Two weeks ago, four northern carpenter villages of more than 10,000 families sent documents to the Ministry of Agriculture and Rural Development (MARD) and the Ministry of Industry and Trade, stating their wish to accept assistance for transition to smoother working practices in order to survive and thrive sustainably.
|photo Le Toan |
“We are aware that the conversion of raw wood from high-risk imported natural wood to low-risk wood is a required trend for all artisan communities,” the document read. “For a gradual transition, we propose that the MARD work with other ministries to identify sources of assistance, helping us in participating in linkage models, and expedite access to available resources.”
The carpenter villages consume the most hazardous wood in Vietnam. About two million cubic metres of unprocessed wood are imported yearly from Africa. According to Forest Trends, the system primarily uses this quantity of wood to produce furniture for the domestic market.
Vietnam has dedicated itself to removing illegal timber from the distribution network, either domestically or for export, in the Voluntary Partnership Agreement on Forest Law Enforcement, Governance, and Trade with the EU, as well as a Vietnam-US timber agreement. Oversight of imported risky timber plays a crucial part in achieving this.
Dr. To Xuan Phuc, managing director of Forest Trends, warned that the use of illicit wood for exports will deprive Vietnam of opportunities in broadening the market. According to him, it is difficult for the country to properly meet its obligations to its main import suppliers because they continue to see artisan villages and the local market as “insignificant components”.
With some groups clearly asking for assistance, Phuc sees an opportunity for the Vietnamese government to establish connections with all parties in order to expedite the fulfilment of agreements regarding eradication of illicit wood. “However, policy statements must be communicated more broadly, while also distributing knowledge and assisting Vietnam’s craft villages,” he said.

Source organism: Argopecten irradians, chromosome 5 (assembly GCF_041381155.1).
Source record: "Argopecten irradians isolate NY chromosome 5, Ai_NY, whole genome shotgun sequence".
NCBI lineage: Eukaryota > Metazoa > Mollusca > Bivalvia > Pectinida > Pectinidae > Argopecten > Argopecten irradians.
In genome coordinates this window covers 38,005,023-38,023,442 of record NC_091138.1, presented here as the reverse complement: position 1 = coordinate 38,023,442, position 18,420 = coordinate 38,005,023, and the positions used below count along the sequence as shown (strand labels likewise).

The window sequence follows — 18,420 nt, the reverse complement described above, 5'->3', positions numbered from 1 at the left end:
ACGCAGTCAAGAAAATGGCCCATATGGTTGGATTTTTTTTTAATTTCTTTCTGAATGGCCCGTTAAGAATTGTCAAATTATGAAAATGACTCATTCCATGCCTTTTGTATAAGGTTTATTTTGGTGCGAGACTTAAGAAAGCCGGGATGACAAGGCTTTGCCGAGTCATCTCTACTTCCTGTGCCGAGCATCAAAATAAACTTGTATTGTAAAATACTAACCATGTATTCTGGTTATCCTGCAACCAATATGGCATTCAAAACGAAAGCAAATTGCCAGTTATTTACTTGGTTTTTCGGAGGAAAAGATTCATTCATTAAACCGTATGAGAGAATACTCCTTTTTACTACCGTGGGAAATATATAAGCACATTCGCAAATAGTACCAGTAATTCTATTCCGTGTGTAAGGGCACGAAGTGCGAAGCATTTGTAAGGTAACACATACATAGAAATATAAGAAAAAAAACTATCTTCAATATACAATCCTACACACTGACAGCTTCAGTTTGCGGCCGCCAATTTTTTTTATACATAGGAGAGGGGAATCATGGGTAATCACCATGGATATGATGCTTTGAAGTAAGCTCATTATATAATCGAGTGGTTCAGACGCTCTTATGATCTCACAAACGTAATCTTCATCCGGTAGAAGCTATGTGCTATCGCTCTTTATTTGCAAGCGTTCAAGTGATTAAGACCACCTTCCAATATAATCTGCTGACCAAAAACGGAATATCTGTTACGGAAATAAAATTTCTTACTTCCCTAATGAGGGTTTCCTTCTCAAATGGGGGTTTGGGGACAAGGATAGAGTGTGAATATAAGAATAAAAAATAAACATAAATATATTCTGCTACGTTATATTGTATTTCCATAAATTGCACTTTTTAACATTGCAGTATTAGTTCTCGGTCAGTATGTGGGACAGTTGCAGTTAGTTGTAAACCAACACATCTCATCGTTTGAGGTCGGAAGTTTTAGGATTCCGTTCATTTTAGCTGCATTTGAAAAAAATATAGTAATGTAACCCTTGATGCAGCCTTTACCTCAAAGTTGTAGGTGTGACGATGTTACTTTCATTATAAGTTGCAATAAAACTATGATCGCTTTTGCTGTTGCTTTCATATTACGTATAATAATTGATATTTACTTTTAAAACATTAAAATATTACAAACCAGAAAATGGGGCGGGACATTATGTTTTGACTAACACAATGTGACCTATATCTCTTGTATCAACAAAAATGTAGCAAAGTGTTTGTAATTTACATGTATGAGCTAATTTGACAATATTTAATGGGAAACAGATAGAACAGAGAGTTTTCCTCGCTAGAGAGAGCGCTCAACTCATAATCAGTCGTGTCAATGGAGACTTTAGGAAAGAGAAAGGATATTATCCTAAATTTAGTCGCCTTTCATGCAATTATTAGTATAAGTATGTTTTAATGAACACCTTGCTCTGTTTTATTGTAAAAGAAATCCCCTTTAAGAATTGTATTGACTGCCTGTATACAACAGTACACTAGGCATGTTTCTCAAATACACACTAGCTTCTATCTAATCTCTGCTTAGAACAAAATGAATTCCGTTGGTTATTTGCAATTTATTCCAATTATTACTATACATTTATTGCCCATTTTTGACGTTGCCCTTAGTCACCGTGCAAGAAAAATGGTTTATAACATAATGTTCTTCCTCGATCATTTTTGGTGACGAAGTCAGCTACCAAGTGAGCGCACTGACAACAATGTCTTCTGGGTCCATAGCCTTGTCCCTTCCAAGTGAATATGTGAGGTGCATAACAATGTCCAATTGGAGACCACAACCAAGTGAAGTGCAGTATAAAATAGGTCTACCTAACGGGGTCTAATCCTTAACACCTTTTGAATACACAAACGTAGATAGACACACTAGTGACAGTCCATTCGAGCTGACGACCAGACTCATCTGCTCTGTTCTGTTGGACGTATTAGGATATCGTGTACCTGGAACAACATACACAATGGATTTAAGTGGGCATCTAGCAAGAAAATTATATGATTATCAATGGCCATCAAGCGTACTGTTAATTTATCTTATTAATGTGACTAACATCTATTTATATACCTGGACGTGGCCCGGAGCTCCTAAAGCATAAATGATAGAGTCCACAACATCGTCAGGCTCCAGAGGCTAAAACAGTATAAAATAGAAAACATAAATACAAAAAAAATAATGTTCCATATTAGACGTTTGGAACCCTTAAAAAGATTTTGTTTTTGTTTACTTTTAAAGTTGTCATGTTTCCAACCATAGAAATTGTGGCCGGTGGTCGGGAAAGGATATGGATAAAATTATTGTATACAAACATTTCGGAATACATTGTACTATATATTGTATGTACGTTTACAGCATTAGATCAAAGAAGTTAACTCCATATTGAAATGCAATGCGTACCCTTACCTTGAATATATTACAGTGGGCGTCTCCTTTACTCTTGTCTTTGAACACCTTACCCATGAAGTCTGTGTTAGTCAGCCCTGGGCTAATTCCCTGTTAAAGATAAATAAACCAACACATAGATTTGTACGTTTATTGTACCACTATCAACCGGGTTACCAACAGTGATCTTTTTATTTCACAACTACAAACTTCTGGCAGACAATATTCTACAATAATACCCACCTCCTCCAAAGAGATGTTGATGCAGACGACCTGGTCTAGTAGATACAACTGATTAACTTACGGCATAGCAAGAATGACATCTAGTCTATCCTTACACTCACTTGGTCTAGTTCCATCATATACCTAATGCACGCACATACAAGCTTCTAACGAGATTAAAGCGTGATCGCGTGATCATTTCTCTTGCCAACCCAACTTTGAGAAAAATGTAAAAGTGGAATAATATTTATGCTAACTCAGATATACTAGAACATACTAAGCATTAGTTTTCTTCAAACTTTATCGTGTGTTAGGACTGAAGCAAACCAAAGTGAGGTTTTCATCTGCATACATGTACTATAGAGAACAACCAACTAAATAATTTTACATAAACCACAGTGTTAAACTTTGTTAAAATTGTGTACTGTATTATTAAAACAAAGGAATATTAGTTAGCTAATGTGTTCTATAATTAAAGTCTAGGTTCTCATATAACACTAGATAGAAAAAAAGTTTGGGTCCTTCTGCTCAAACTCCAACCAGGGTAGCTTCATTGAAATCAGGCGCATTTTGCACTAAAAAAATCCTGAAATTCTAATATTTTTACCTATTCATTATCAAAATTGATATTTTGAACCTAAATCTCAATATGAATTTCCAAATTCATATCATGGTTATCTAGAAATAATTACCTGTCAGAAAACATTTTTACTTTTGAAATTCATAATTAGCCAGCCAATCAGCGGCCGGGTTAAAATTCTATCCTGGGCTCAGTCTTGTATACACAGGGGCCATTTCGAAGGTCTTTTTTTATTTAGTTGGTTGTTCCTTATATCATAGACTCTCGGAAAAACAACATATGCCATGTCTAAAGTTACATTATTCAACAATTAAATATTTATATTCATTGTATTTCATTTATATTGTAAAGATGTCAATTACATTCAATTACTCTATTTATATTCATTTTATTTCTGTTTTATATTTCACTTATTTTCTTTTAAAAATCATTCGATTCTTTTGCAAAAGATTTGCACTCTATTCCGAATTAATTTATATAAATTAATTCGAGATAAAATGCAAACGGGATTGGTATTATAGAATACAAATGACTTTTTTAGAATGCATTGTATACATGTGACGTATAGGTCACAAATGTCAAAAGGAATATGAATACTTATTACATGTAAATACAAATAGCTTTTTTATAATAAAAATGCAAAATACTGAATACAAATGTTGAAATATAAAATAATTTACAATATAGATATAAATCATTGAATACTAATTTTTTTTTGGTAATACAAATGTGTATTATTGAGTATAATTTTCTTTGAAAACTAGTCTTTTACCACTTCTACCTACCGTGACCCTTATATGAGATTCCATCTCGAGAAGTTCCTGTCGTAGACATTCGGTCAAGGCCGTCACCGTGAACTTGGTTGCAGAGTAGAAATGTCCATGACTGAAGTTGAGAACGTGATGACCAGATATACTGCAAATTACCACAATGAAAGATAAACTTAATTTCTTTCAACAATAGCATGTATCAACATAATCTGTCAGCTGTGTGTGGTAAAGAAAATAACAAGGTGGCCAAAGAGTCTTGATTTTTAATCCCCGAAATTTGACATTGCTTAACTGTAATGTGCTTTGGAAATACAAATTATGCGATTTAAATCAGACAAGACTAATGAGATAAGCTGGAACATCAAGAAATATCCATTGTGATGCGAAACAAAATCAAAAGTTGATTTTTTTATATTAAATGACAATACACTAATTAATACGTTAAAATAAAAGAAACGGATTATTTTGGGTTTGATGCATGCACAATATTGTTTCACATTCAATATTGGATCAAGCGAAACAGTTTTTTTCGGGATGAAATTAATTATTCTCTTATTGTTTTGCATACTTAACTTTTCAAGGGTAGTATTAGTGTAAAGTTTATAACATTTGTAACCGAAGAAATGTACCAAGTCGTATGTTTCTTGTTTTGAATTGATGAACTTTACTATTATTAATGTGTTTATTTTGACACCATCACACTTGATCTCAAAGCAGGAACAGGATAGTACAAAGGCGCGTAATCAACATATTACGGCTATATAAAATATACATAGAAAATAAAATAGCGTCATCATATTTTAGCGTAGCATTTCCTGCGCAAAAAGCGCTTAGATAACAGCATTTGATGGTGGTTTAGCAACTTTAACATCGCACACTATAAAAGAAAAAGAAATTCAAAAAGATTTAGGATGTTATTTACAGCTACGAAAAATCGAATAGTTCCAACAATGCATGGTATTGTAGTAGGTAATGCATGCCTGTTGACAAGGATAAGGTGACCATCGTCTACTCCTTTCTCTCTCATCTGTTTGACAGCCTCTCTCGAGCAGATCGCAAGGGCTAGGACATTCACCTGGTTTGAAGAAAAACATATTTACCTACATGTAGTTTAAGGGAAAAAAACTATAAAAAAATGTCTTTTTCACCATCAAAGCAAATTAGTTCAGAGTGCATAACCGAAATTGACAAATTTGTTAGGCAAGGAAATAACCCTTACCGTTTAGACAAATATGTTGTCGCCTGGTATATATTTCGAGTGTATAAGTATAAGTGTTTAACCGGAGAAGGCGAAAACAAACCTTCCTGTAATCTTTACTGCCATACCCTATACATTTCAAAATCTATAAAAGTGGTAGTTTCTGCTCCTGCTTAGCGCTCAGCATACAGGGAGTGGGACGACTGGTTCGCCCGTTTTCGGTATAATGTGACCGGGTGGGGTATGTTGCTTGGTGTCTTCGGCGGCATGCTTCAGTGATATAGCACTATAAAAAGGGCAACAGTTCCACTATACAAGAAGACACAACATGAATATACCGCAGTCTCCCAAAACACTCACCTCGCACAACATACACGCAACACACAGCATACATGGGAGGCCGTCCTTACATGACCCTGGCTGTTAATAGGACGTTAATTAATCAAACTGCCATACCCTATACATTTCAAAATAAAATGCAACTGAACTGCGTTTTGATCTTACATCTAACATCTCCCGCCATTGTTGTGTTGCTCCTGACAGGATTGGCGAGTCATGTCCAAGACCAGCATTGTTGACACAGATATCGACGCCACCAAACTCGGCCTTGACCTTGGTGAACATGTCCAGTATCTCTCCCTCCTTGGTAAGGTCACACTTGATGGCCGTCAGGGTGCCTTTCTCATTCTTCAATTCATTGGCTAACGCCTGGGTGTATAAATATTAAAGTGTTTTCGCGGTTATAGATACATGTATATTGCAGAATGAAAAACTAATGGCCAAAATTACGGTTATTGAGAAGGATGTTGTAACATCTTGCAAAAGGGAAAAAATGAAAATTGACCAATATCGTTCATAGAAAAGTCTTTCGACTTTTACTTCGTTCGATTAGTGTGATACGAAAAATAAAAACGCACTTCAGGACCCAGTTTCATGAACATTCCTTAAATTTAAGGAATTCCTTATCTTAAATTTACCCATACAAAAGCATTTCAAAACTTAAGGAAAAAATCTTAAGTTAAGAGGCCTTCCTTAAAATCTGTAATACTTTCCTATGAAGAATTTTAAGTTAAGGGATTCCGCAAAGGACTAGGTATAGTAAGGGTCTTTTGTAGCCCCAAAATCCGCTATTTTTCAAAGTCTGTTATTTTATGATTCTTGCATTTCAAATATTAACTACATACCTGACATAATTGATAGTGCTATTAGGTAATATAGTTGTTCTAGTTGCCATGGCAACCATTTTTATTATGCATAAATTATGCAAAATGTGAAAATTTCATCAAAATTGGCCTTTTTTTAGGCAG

Some of the bigger wood groups are accelerating partnerships in order to secure legal supply. The president of Tavico Timber in the southern province of Dong Nai, Vo Quang Ha, visited the northern province of Hung Yen last week to explore “direct collaboration” with Thuy Lan carpenter village. Tavico is establishing an ecology for traditional wood craft communities by securing the legal supply of timber. To create and sell items in the southern regions of Vietnam, woodworking communities could collaborate with Tavico.
According to Ha, Vietnam’s wood industry has spent years working to manufacture goods with high added value, comparable to those of the Japanese and South Koreans, while simultaneously developing the local market.
Now, however, enterprises are too concentrated on exports, practically ignoring the local craft village market. Vietnam’s exports of wood and forest products have significantly increased from $4.5 billion in 2012 to $15.8 billion in 2022.
“One drawback of handicraft villages is their lack of creativity, since they just copy models and offer comparable prices, which is not the case in the present marketplace,” Ha said.
The perspective of CEO Tavico has piqued the interest of several traditional communities. Nguyen Van Truong, owner of Truong Nam furniture in Thuy Lan craft village said, “We aim to join up with legal and dependable wood suppliers to lower the expenses of trade advertising, market research, and logistics.”
Over the last 10 years, Thuy Lan village has established a manufacturing chain based on product groups, specialising in tables, chairs, and cabinets. Processing facilities concentrate on designing and branding, which demonstrates the originality of Thuy Lan, but also strikes on the delicate issue of supply of legal wood.
“We nearly endangered our brand when we used imported wood from questionable sources,” said Truong. Before 2008, the majority of Thuy Lan’s natural wood supplies came from Vietnam, then Laos, and in the past five years, Africa.
Truong said that in the majority of Vietnam’s carpentry villages, the manufacturing of legal wood products narrows financial margins in light of high input costs and low selling prices.
More than 300 communities in Vietnam are devoted to wood processing, with approximately half of them located in the Red River Delta.
It is estimated that around 350,000-400,000 cubic metres of imported and locally harvested logs are used annually in Vietnam’s wood craft communities.
The government issued Decree No.102/2020/ND-CP in 2020, specifying a legal timber assurance system and associated judgements outlining the criteria for identifying problematic imported wood, therefore establishing a risk-control system.
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